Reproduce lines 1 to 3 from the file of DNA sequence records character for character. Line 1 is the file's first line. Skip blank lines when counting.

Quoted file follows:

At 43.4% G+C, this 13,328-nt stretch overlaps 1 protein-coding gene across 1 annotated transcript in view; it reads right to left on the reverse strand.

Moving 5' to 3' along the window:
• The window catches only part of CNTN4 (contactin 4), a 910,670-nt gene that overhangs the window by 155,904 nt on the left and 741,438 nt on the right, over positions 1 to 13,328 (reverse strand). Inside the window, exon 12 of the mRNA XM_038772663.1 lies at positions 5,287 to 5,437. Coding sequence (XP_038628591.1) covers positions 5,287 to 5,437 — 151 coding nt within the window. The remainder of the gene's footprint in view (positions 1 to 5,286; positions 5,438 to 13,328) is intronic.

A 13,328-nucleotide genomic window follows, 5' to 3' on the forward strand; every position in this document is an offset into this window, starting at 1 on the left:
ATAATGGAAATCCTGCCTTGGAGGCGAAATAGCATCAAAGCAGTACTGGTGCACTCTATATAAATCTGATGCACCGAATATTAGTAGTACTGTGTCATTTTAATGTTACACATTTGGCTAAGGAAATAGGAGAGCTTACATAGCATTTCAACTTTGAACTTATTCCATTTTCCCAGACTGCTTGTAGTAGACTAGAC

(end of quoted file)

At 43.4% G+C, this 13,328-nt stretch overlaps 1 protein-coding gene across 1 annotated transcript in view; it reads right to left on the reverse strand.

Moving 5' to 3' along the window:
• The window catches only part of CNTN4 (contactin 4), a 910,670-nt gene that overhangs the window by 155,904 nt on the left and 741,438 nt on the right, over positions 1 to 13,328 (reverse strand). Inside the window, exon 12 of the mRNA XM_038772663.1 lies at positions 5,287 to 5,437. Coding sequence (XP_038628591.1) covers positions 5,287 to 5,437 — 151 coding nt within the window. The remainder of the gene's footprint in view (positions 1 to 5,286; positions 5,438 to 13,328) is intronic.